La semana que viene seguimos.

Bonus Track: W.H. Auden lee Stop all the clocks
(debajo, la traducción de Eduardo Iriarte, de Canción de cuna y otros poemas (Lumen)

Detén todos los relojes, desconecta el teléfono,
evita que el perro ladre con un jugoso hueso,
acalla los pianos y con redoble amortiguado
que vengan los dolientes, haz salir el ataúd.
Que los aviones den vueltas allá arriba
garabateando en el cielo el mensaje: “Ha muerto”.
Pon crespones en los blancos cuellos de las palomas públicas,
que los guardias de tráfico lleven guantes negros de algodón.
Era mi norte, mi sur, mi este y oeste,
mi semana de trabajo y mi descanso dominical,
mi mediodía, mi medianoche, mi canción, mi charla;
creía que el amor duraría por siempre: era una equivocación.
Ahora las estrellas no son bienvenidas: apágalas todas;
recoge la luna y desmantela el sol;
desagua el océano y barre el bosque;
pues ahora ya nada tiene solución.


Notas sobre Auden y “El arte de leer” (II)

Por: Marcos Ordóñez | 08 de enero de 2014

Auden en Berlín, en sus ultimos años

Tras el breve perfil biográfico de la semana anterior, ahí van unas cuantas notas de lectura.
Como suele suceder con Auden, el material compilado en El arte de leer (recientemente publicado por Lumen) es variadísimo, porque sus intereses siempre fueron muy amplios, y procede de los tres principales libros de crítica literaria que publicó en vida, como señala su antólogo, Andreu Jaume: The Dyer’s Hand (1962), Secondary Worlds (1967) y Forewords and Afterwords (1973).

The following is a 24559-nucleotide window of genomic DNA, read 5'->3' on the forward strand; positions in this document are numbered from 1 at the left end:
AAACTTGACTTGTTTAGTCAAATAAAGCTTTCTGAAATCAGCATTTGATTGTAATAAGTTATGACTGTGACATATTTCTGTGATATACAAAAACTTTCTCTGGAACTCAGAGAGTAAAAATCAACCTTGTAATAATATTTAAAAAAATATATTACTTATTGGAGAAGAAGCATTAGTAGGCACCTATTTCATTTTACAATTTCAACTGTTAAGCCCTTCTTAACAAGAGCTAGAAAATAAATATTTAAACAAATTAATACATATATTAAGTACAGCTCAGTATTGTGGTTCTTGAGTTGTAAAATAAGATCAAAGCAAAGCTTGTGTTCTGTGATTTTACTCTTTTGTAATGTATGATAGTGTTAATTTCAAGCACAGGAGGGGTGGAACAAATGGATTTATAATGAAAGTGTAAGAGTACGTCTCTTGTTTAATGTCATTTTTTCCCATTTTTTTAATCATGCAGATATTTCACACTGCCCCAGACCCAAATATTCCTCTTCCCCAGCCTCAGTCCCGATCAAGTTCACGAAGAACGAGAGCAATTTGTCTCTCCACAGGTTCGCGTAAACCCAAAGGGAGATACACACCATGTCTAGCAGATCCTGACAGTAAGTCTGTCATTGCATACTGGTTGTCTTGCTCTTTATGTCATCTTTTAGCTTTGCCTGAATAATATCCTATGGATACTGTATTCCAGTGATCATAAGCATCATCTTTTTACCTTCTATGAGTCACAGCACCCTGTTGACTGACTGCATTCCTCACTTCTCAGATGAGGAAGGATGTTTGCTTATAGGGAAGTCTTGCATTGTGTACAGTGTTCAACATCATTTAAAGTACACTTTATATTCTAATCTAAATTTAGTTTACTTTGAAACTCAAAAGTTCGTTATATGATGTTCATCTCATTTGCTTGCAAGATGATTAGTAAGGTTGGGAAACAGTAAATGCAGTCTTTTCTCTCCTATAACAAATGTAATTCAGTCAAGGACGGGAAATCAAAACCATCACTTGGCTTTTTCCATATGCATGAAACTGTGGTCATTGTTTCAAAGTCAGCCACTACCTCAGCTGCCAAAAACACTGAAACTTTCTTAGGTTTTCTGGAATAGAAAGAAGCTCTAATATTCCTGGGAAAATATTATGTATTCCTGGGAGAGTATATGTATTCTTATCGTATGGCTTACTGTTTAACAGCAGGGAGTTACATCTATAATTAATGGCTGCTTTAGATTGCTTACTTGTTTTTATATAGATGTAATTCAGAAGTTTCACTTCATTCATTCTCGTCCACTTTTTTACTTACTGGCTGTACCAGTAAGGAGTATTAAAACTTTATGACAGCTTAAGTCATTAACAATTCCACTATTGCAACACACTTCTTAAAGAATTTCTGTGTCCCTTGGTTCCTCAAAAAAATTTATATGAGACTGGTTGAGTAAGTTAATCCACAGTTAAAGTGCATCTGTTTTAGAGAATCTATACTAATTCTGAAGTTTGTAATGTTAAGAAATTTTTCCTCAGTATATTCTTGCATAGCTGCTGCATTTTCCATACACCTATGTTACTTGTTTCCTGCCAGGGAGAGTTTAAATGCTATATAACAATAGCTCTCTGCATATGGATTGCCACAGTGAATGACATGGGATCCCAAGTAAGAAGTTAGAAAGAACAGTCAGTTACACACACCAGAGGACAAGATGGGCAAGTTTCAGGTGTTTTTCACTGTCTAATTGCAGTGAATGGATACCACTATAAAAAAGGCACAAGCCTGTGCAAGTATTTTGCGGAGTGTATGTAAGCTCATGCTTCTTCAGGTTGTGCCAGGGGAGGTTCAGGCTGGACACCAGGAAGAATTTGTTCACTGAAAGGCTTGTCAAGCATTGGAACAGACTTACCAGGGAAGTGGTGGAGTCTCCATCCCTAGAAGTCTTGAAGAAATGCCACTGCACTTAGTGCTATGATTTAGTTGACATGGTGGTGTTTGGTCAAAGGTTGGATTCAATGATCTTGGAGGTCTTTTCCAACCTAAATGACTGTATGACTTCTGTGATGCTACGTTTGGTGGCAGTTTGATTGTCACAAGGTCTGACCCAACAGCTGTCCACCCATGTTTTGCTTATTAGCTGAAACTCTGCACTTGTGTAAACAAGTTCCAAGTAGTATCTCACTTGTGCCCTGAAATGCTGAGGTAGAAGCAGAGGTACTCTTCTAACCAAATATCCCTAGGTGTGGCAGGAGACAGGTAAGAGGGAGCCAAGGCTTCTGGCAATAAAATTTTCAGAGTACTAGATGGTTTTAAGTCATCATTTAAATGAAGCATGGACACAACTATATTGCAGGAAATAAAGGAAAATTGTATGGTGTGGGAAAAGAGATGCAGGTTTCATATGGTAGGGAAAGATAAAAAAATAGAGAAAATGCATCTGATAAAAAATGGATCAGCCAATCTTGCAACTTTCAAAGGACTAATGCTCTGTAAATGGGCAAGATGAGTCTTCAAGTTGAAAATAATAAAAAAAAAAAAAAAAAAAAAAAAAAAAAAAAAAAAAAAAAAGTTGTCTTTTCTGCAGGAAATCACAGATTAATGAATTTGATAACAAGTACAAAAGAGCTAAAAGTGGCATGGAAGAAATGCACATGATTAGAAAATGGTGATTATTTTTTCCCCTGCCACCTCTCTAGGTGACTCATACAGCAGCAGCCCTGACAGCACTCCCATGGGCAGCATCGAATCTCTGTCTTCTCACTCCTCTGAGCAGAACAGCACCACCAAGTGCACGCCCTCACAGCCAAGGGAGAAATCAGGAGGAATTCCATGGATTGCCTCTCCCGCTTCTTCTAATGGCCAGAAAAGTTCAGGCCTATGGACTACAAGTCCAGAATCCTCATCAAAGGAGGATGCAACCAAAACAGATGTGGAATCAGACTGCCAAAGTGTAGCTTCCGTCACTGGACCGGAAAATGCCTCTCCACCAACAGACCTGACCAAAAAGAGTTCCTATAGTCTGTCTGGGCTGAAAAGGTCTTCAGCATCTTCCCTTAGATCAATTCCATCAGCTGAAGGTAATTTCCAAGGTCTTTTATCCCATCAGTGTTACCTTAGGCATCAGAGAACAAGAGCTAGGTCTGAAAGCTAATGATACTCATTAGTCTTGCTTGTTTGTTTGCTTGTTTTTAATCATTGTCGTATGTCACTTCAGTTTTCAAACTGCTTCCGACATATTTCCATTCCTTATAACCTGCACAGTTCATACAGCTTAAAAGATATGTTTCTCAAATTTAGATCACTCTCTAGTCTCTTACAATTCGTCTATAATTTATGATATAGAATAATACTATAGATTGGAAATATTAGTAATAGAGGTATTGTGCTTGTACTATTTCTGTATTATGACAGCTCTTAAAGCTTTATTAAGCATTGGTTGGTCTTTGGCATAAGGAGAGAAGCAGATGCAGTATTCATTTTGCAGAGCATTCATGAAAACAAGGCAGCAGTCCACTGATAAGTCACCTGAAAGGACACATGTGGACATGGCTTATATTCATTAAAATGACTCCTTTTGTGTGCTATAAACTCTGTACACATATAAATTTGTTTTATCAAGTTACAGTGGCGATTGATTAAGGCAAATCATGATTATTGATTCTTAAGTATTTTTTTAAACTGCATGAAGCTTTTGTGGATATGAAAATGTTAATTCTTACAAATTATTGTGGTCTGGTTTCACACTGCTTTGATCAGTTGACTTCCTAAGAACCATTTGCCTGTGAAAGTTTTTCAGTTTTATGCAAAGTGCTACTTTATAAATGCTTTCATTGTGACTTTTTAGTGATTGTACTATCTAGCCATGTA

El libro comienza con tres textos de The Dyer’s Hand, 1962) que Barral publicó como “La mano del teñidor” (y con otra selección) en 1974, pero la traducción era atroz, así que ha sido como leerlos de nuevo. Ejemplo de la traducción del 74: “Las opiniones críticas de un escritor siempre deben ser tomadas con un inmenso grano de sal” (a large grain of salt, que viene de la locución latina cum grano salis). Traducción actual: “Las opiniones críticas de un escritor deben tomarse siempre con la mayor reserva”.
De esos tres textos (“Leer”, “Escribir” y “Hacer, conocer, juzgar”) me gusta todo, así que debería limitarme a recomendar fervorosamente su lectura, pero no puedo resistirme a citar, por su concisión e inteligencia, y porque dice mucho acerca de su propio trabajo, lo que Auden pide a un crítico:

“En lo que a mí respecta, puede prestarme uno o más de los siguientes servicios:
1) Darme a conocer autores que hasta ese momento ignoraba.
2) Convencerme de que he menospreciado a cierto autor o determinada obra por no haberla leído con suficiente cuidado.
3) Mostrarme relaciones entre obras de distintas épocas y culturas que jamás habría descubierto por mí mismo porque no sé lo suficiente y jamás lo sabré.
4) Ofrecerme una “lectura” de determinada obra que mejore mi comprensión de la misma.
5) Arrojar luz sobre el proceso del “hacer” artístico.
6) Arrojar luz sobre el arte de vivir, sobre la ciencia, la economía, la ética, la religión, etcétera.”


El grueso de El arte de leer procede de Forewords and Afterwords (Faber, 1973), que Península publicó en 2003 (“Prólogos y epílogos”), en traducción de Martínez-Lage, y que, a diferencia de la edición de Barral, no aparece referenciada en las notas finales (“Procedencia de los textos”). “Los griegos y nosotros”, explica como nadie, en pocas páginas, la importancia (y la esencia) de la civilización grecolatina. “Los místicos protestantes” es interesantísimo, porque aborda un material escasamente conocido entre nosotros, pero imposible de resumir. Anoto esta cita, tan enigmática como sugerente, de Juliana de Norwich: “Allí donde reside la sensualidad de nuestra alma reside también la Ciudad de Dios, que no conoció principio”.
“Tennyson” establece un sugestivo vínculo con Baudelaire: otra ventana abierta e imprevista. Tampoco tienen desperdicio los prólogos a la obra de Lewis Carroll, Cavafis, Poe y Paul Valéry (“Un homme d’esprit”), a quien considera mucho mejor observador que poeta.